Adventures in Bike Locks
Recently I was forced to buy my third bike lock, and while contemplating what a cool and funky bike lock it was, I was moved to write a short treatise-cum-review of Bike Locks I Have Known. It's OK, you don't have to read it.
Innocent days of yore
Back when I was a lad, everyone seemed to have these weedy little combination locks. You could probably have got them apart using a pair of toddler-friendly Fisher-Price plastic scissors, or maybe a sharp look if you were feeling particularly mean. I also discovered they were piss-easy to pick, by a method similar to the traditional way of picking locks (I'm sure someone else has described it on the web, so I won't bother). Anyway, that was back when the world was a nice, and a bike lock meant "I'd rather you didn't take my bike," rather than "SOD OFF!". But that's as may be.
The traditional padlock and chain
This is what I had for a long long time. At first it had a protective plastic sleeve on the chain but that didn't last long. After that the chain was more flexible, and trickier to carry. You have to find some torturous way of wrapping it round your bike without it getting in the way or rubbing the paintwork off. And of course it rattles like buggery, quiet bike rides are a thing of the past, and your friends cast aspersions upon your bike's probable state of health. Far better, if you ask me, to dump it in your bag (a chain folds itself up quite neatly, though it does weigh a bit. Well, what do you expect? It's metal, isn't it?). Also annoying when it's been raining, since the chain's all cold and wet.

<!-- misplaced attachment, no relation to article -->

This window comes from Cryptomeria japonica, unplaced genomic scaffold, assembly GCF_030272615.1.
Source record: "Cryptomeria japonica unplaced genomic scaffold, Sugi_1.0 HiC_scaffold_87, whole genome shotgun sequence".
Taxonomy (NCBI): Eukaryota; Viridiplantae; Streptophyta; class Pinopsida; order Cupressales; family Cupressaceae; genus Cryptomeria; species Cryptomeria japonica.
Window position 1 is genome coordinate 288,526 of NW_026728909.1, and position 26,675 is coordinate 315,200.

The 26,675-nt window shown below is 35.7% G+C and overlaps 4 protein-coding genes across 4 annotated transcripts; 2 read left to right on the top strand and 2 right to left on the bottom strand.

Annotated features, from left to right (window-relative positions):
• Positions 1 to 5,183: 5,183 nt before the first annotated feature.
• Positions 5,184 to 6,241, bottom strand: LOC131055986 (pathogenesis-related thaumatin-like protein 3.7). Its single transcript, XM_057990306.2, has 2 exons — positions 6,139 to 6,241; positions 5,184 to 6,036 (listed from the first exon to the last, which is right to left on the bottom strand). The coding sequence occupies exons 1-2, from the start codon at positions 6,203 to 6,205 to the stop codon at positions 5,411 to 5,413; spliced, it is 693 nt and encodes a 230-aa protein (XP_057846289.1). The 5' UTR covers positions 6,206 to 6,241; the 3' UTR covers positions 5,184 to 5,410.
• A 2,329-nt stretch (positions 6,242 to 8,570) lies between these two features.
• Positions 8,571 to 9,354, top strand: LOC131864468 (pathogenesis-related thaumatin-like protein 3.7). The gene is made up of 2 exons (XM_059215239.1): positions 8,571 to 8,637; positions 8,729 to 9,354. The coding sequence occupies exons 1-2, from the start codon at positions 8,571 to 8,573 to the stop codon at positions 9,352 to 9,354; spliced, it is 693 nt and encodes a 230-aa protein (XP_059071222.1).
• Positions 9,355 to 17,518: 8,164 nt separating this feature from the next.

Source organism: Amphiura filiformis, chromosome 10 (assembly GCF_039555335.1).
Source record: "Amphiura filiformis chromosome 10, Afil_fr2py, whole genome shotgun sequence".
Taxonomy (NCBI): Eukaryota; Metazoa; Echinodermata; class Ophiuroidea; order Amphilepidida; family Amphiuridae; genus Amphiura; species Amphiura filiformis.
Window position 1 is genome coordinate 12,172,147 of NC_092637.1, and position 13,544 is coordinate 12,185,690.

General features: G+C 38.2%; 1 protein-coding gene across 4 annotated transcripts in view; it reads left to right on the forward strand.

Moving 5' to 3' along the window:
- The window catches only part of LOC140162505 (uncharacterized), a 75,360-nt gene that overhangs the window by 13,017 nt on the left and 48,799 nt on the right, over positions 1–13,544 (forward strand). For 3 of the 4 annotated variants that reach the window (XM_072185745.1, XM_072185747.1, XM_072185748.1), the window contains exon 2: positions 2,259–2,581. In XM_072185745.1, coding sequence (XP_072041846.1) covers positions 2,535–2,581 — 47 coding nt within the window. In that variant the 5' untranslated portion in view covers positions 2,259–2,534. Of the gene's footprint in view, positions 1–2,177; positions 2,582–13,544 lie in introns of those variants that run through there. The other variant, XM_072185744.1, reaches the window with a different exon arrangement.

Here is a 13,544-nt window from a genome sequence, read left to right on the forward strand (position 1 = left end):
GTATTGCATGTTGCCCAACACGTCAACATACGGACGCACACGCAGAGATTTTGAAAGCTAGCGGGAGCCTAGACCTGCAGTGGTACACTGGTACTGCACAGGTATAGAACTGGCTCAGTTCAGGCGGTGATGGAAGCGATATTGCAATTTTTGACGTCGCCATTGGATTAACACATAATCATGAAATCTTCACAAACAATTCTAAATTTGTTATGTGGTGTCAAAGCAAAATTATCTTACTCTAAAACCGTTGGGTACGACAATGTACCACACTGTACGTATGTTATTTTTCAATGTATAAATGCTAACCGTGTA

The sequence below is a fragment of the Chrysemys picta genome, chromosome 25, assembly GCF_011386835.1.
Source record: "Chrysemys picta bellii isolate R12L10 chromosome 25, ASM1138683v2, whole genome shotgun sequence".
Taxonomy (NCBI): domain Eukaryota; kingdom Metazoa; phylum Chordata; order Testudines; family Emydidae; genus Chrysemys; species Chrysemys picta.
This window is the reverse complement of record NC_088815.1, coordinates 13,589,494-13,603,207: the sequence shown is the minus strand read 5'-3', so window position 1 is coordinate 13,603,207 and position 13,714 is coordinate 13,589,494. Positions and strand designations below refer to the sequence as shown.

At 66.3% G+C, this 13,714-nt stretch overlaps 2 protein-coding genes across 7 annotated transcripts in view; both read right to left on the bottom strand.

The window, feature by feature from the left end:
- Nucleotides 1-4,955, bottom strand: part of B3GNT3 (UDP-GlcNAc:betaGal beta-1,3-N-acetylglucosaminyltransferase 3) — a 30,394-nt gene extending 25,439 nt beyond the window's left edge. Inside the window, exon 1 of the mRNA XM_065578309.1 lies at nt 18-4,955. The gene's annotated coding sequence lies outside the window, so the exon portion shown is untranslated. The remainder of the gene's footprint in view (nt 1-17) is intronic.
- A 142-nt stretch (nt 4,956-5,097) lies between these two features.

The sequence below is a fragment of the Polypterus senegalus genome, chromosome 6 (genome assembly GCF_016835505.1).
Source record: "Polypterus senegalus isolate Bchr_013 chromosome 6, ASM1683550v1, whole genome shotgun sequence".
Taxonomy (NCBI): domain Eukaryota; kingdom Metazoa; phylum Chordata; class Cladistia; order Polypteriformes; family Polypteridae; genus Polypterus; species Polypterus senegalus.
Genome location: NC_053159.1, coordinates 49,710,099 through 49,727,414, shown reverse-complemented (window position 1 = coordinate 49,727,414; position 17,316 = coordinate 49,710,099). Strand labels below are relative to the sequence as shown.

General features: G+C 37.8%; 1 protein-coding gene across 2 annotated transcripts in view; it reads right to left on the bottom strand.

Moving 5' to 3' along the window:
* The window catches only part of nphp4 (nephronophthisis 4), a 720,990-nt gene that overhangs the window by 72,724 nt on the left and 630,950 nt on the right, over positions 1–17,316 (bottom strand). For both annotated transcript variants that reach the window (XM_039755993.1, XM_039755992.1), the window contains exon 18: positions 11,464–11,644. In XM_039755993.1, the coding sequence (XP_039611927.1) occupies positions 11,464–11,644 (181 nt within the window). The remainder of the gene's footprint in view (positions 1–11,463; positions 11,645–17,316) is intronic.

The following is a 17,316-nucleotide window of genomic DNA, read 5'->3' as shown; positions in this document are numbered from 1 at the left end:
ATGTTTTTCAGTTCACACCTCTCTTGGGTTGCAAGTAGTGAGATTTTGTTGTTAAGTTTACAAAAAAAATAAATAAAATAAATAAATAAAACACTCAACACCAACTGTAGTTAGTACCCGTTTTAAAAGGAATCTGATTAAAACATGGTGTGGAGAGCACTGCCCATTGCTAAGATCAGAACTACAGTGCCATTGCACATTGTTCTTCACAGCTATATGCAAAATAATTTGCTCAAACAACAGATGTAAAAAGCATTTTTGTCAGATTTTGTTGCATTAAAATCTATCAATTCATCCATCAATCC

Anyway. None of the Chain's manifest disadvantages sufficed to persuade me to get rid of it, until my hand was forced. Having locked my bike at the Oxford train station while going to see Shockheaded Peter in London, I returned to find that, perplexingly, somebody had cut the chain but left the bike. It was at this point that I realised that the chain was, well, a bit weedy. Except it wasn't even a chain, it was two inconveniently short chains. I needed something new.
The magic self-coiling steel cable
Since two short chains weren't much good to me, I headed down to Reg Taylor's, surely the best bike shop in Oxford. Soon I was proudly wielding the impressively-named Kryptonite KryptKeeper, shipped all the way from America to protect my bike from evildoers. I was mildly disappointed to find it wasn't actually made of Kryptonite, and would thus be no bloody use were Superman to have designs on my bike. But "twisted steel cable" seemed a good second. And it was black and shiny, giving the distinct impression that it was pretty damn hard. Unfortunately it turned out to be, well, pants. Here, briefly, is What's Bad About This Lock.